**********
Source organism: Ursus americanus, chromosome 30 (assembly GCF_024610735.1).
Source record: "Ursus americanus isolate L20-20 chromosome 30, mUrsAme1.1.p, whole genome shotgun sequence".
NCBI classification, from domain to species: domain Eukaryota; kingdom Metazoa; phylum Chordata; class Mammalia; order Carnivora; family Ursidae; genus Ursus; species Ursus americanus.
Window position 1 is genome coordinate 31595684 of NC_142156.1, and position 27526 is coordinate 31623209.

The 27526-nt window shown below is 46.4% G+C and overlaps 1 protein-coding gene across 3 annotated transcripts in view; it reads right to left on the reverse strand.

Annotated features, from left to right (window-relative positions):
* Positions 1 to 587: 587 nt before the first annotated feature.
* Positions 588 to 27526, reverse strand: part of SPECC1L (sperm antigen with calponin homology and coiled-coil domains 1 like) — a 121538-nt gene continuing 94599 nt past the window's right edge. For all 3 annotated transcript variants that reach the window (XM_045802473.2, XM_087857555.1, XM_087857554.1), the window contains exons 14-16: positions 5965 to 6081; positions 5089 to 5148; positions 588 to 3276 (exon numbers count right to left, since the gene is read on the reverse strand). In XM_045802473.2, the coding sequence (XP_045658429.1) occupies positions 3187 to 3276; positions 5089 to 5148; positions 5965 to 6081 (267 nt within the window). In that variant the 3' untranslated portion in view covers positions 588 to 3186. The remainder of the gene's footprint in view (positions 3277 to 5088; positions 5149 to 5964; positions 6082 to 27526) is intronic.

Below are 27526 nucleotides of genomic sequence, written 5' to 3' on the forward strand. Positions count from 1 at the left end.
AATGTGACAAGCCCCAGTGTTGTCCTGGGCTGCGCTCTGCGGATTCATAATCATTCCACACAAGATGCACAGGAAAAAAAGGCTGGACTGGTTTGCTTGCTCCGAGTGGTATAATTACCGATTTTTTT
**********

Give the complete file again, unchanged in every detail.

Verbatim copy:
Source organism: Ursus americanus, chromosome 30 (assembly GCF_024610735.1).
Source record: "Ursus americanus isolate L20-20 chromosome 30, mUrsAme1.1.p, whole genome shotgun sequence".
NCBI classification, from domain to species: domain Eukaryota; kingdom Metazoa; phylum Chordata; class Mammalia; order Carnivora; family Ursidae; genus Ursus; species Ursus americanus.
Window position 1 is genome coordinate 31595684 of NC_142156.1, and position 27526 is coordinate 31623209.

The 27526-nt window shown below is 46.4% G+C and overlaps 1 protein-coding gene across 3 annotated transcripts in view; it reads right to left on the reverse strand.

Annotated features, from left to right (window-relative positions):
* Positions 1 to 587: 587 nt before the first annotated feature.
* Positions 588 to 27526, reverse strand: part of SPECC1L (sperm antigen with calponin homology and coiled-coil domains 1 like) — a 121538-nt gene continuing 94599 nt past the window's right edge. For all 3 annotated transcript variants that reach the window (XM_045802473.2, XM_087857555.1, XM_087857554.1), the window contains exons 14-16: positions 5965 to 6081; positions 5089 to 5148; positions 588 to 3276 (exon numbers count right to left, since the gene is read on the reverse strand). In XM_045802473.2, the coding sequence (XP_045658429.1) occupies positions 3187 to 3276; positions 5089 to 5148; positions 5965 to 6081 (267 nt within the window). In that variant the 3' untranslated portion in view covers positions 588 to 3186. The remainder of the gene's footprint in view (positions 3277 to 5088; positions 5149 to 5964; positions 6082 to 27526) is intronic.

Below are 27526 nucleotides of genomic sequence, written 5' to 3' on the forward strand. Positions count from 1 at the left end.
AATGTGACAAGCCCCAGTGTTGTCCTGGGCTGCGCTCTGCGGATTCATAATCATTCCACACAAGATGCACAGGAAAAAAAGGCTGGACTGGTTTGCTTGCTCCGAGTGGTATAATTACCGATTTTTTT